Dave was running the mainsheet on the Rage during this race (aided by Interim Bill who helped tail). It is a very physical job controlling that huge sail. I was amazed at the wake that this legend produced as it sailed by.

I wasn't needed on the committee boat this time, so I went out in our 16ft. skiff to watch and take pictures. Cindy, our official club photographer, hopped on board so we could follow the fleet as they raced north around Sandy and Garden Cays off Man-O-War.

Trying to stay out of the racers' paths proved to be a challenge, and we were yelled at a couple of times. I didn't realize that the water was quite that deep close to shore and naturally the sailors were trying to cut corners for faster times. It made for great pictures though! As Cindy and I were right up against the rocks, I noticed a dolphin pushing fish right onto the same rocks. It was only about two feet deep, so we had a blast watching both the dolphin hunting and the fish fleeing. Unfortunately they were both way too fast for photo shots.

I know I keep saying this, but it was another great day out on the water.

Wednesday, January 25, 2012

Getting High On The Abaco Rage

By HTSC Rear Commodore, Dave Pahl

I have to admit, I was always a little envious of those ''macho'' crewmembers who got to sail on the ABACO RAGE. When the opportunity presented itself to me, I jumped at the chance. WOW! Here was an '' outsider'', given a chance by none other than ''Superman'' Stafford Patterson himself!! After 2 days of crewing in the Hope Town Cup, my lust remains strong; I hope I've done my crewmates proud. The Rage is a true dinosaur. Magnificent, yet obsolete. A time capsule, even if only 31 years. Hopelessly overpowered and labor intensive, yet majestic and awe inspiring. There is a saying that there is no substitute for cubic inches and the Rage wrote the book. The boom is 37 feet long, overhanging the transom by 17 feet, on a boat just 28 feet long! Absurdly slow compared to a modern racing sailboat, the Rage begs for compassion and forgiveness, although she'll be the last to reciprocate. No winches and the only electronics are to keep the bilge pumped. She is sailed by the seat of your pants, she demands your full attention, and you will pay if you don't comply. I loved every minute. I don't know what the future holds for this magnificent beast, but I hope others get to check-off another experience on their bucket list, with an invitation to sail on the Abaco Rage.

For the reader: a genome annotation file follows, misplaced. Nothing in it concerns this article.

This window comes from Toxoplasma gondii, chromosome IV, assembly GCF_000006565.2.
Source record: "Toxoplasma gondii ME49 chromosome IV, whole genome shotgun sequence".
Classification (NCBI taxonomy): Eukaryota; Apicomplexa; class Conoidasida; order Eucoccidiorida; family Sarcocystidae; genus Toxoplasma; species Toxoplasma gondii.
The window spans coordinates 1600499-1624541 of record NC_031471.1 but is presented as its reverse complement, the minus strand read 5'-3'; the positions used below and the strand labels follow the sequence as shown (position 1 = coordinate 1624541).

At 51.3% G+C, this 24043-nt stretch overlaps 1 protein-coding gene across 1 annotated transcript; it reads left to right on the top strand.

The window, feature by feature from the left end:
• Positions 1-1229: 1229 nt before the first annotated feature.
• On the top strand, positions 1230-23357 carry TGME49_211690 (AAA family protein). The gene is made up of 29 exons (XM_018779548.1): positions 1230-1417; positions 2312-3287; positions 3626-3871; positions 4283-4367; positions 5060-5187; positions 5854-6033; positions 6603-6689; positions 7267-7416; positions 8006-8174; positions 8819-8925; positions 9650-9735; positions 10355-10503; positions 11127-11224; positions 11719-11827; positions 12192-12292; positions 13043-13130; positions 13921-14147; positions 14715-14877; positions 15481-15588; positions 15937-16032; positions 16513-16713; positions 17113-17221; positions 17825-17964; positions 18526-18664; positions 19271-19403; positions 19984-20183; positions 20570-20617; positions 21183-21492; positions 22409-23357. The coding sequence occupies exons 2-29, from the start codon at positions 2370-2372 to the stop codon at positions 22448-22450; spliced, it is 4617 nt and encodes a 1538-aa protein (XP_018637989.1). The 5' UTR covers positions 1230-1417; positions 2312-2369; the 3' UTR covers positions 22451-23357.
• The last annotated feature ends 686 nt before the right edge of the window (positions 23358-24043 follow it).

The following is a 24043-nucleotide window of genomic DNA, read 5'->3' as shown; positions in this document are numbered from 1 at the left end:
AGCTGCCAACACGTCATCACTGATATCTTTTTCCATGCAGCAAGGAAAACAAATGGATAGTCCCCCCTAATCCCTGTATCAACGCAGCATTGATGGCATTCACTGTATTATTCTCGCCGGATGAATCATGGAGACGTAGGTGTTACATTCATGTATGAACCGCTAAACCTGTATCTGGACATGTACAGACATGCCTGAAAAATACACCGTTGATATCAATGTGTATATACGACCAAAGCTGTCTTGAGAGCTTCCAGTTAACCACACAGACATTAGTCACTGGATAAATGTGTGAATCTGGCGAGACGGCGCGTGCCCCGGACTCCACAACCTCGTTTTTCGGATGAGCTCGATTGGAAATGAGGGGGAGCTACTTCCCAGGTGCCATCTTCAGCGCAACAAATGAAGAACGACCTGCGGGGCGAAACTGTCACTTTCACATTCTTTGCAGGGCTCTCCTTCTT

However, these pictures give the "getting high" part a whole new meaning! Yes, that's definitely Dave rising to the top!

Tuesday, January 24, 2012

Opportunity Knocked

We recently had a unique opportunity to go sailing on this 2012 Jeanneau 43 sailboat.

Our friends needed to get a certification in order to charter a sailboat in Croatia next fall. Being the excellent boat handlers that we are, we were invited to join them to help sail this large boat during their check-out.